There are several types of architects with specialist skills in different areas, so have a look at the list below to see which stands out to you most.


Landscape architecture degree

Love the outdoors and green spaces? Landscape architects construct and design just that. From parks, gardens, housing estates, walkways to the choice of flowers and plants, landscape architects create visually pleasing environments for people and communities. To succeed in this area, you need to be:

  • Imaginative
  • Creative
  • Personable
  • Excellent communicator
  • Artistic
  • Logical


You should also have knowledge of environmental and conservation issues to support your designs.


Not sure which skills you have, and which job might suit you best? Check out our guide on finding a degree and career to suit your personality.


Interior architecture degree

You can study architecture with interior design, as offered by London Metropolitan University but this is a separate field to traditional architecture and has more of a focus on the interiors of existing buildings.


Urban planning

This type of architecture focuses more on the design of the built environment such as the construction of towns and cities. Essentially, it is the design of urban spaces. In this line of work, you will also consider the impact of your plans on communities who will be working and living in the area.


Each specialisation may be offered as modules during an architecture degree to enable students to further explore their interests. Make sure you check which topics are offered by the institutions you’re interested in as these can differ considerably.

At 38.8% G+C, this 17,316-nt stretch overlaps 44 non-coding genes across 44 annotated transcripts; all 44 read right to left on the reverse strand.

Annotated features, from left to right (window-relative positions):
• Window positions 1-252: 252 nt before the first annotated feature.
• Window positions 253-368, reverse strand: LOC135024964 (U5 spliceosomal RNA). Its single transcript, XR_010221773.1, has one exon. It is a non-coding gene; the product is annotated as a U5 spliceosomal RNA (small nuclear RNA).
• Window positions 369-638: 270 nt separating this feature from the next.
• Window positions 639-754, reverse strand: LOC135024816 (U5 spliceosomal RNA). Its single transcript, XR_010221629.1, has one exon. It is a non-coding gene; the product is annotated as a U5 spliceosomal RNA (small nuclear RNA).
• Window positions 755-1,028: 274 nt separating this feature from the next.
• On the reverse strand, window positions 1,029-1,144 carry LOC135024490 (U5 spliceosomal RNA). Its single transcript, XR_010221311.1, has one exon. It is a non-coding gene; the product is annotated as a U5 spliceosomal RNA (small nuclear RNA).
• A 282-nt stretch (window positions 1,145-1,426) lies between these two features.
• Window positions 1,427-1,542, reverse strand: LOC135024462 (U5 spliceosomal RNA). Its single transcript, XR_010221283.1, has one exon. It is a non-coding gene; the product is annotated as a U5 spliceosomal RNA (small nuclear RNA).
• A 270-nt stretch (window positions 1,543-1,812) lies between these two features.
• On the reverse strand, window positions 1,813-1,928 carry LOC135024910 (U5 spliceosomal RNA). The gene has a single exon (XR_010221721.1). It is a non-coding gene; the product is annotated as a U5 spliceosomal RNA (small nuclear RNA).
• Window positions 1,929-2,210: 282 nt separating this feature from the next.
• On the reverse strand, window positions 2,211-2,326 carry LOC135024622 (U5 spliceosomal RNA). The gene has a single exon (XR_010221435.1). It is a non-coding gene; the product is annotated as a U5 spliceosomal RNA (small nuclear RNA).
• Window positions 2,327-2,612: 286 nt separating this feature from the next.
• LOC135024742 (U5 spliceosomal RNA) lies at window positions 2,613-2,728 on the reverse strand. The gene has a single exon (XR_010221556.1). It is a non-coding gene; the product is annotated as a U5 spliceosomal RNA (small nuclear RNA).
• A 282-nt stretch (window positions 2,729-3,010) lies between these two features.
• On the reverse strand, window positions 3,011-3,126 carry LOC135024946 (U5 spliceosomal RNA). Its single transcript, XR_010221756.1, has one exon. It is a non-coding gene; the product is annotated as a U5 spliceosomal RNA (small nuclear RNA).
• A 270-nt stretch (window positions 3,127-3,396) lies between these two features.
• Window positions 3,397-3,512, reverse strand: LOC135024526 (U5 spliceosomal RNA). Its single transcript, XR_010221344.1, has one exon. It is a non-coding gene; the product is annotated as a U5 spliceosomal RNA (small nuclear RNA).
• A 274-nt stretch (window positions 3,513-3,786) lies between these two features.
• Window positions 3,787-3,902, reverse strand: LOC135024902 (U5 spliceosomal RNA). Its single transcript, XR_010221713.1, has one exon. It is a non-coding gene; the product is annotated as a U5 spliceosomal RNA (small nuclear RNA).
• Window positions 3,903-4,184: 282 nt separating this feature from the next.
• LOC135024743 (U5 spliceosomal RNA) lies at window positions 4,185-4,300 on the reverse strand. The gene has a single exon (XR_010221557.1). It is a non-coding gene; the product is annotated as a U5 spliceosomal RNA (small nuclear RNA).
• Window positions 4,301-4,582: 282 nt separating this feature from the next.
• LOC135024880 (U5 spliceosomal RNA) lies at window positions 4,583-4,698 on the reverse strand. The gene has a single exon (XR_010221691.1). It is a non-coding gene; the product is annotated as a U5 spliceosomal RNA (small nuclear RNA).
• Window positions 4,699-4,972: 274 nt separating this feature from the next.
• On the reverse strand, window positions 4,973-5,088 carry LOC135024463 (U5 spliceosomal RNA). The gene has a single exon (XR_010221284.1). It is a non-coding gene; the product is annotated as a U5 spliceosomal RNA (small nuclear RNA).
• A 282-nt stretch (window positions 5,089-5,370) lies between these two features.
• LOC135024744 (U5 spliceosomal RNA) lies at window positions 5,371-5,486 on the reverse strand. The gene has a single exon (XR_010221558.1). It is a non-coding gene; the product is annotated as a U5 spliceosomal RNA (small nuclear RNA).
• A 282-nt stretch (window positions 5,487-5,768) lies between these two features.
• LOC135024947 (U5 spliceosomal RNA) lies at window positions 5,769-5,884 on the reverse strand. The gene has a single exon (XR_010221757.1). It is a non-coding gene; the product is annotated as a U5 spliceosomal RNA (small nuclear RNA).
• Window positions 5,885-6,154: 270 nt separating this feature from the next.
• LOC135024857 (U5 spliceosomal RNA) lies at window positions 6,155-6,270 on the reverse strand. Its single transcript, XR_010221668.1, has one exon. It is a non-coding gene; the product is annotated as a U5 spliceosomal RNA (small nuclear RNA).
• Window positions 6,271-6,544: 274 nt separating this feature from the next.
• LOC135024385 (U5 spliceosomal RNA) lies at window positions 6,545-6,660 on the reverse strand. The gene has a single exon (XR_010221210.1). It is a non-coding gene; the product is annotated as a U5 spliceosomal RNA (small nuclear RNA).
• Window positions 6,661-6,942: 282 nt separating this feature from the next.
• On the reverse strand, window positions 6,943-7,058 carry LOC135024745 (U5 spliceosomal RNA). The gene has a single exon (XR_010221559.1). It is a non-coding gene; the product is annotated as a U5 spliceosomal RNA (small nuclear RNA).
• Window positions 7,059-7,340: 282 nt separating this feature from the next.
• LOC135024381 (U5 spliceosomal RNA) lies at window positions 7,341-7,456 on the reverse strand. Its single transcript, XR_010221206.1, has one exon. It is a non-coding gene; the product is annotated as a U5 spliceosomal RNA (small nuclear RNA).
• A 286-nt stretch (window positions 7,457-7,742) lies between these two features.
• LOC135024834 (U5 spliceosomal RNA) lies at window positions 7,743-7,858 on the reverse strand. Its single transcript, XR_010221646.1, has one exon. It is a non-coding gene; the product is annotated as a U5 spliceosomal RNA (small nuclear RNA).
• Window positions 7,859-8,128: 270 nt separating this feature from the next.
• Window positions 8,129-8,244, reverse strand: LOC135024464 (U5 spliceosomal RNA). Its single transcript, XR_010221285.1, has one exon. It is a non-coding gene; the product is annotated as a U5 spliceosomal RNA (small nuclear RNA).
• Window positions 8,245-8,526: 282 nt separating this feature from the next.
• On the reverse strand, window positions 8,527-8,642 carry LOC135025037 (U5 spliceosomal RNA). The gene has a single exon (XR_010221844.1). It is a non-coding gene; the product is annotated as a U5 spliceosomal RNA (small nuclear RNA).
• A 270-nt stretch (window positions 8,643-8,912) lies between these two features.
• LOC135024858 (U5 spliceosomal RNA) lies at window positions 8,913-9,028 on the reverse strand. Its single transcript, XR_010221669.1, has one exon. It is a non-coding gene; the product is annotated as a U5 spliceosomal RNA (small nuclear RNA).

What jobs can I get with an architecture degree?

An architecture degree will equip you with a broad range of specialist skills that will be valuable for a range of careers. Some of the most common professions to follow an architecture degree include:

  • Architect
  • Town planner
  • Urban designer
  • Landscape architect
  • Construction manager
  • Surveyor
  • Interior and spatial designer
  • Restoration architect
  • Artist
  • Furniture designer
  • Production designer


What do architects earn?

It really depends on where you choose to work as an architect but the below will give you an idea of salary expectations:



Architectural assistants (part 1*) - GBP 18,000 to GBP 22,000

Architectural assistants (part 2) - GBP 35,000

Qualified and experienced architect (part 3) - GBP 45,000 plus

(Source: CV Library)


* In the UK, architecture degrees tend to have three phases:

Part 1: Undergraduate degree + professional experience

Part 2: Master’s degree + professional experience

Part 3: Final exam + certified by accredited board



USD 44,000 to USD 104,000

In the USA, your salary will also depend on which state you are working in.



Entry level: CAD 39,000

Senior architects: CAD 143,000

(Source: Neuvoo)


Best universities to study architecture abroad


Want to see more universities and architecture courses? Use the Hotcourses Abroad course matcher tool to find exactly what you’re looking for. Plus, stay in the loop with all international student news so that you remain well-informed when choosing where to study abroad.